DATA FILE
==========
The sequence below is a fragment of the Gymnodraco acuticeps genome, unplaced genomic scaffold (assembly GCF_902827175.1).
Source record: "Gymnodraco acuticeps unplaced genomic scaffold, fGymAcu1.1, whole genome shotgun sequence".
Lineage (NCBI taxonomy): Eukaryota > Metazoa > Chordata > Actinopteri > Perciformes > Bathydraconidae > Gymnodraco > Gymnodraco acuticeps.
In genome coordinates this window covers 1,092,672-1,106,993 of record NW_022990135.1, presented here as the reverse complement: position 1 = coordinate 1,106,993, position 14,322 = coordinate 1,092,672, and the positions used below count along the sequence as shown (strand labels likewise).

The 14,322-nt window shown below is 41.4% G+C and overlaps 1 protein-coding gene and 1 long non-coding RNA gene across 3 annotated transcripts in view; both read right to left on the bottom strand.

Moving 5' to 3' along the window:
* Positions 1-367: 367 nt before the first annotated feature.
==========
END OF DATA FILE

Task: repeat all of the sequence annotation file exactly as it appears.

The sequence below is a fragment of the Gymnodraco acuticeps genome, unplaced genomic scaffold (assembly GCF_902827175.1).
Source record: "Gymnodraco acuticeps unplaced genomic scaffold, fGymAcu1.1, whole genome shotgun sequence".
Lineage (NCBI taxonomy): Eukaryota > Metazoa > Chordata > Actinopteri > Perciformes > Bathydraconidae > Gymnodraco > Gymnodraco acuticeps.
In genome coordinates this window covers 1,092,672-1,106,993 of record NW_022990135.1, presented here as the reverse complement: position 1 = coordinate 1,106,993, position 14,322 = coordinate 1,092,672, and the positions used below count along the sequence as shown (strand labels likewise).

The 14,322-nt window shown below is 41.4% G+C and overlaps 1 protein-coding gene and 1 long non-coding RNA gene across 3 annotated transcripts in view; both read right to left on the bottom strand.

Moving 5' to 3' along the window:
* Positions 1-367: 367 nt before the first annotated feature.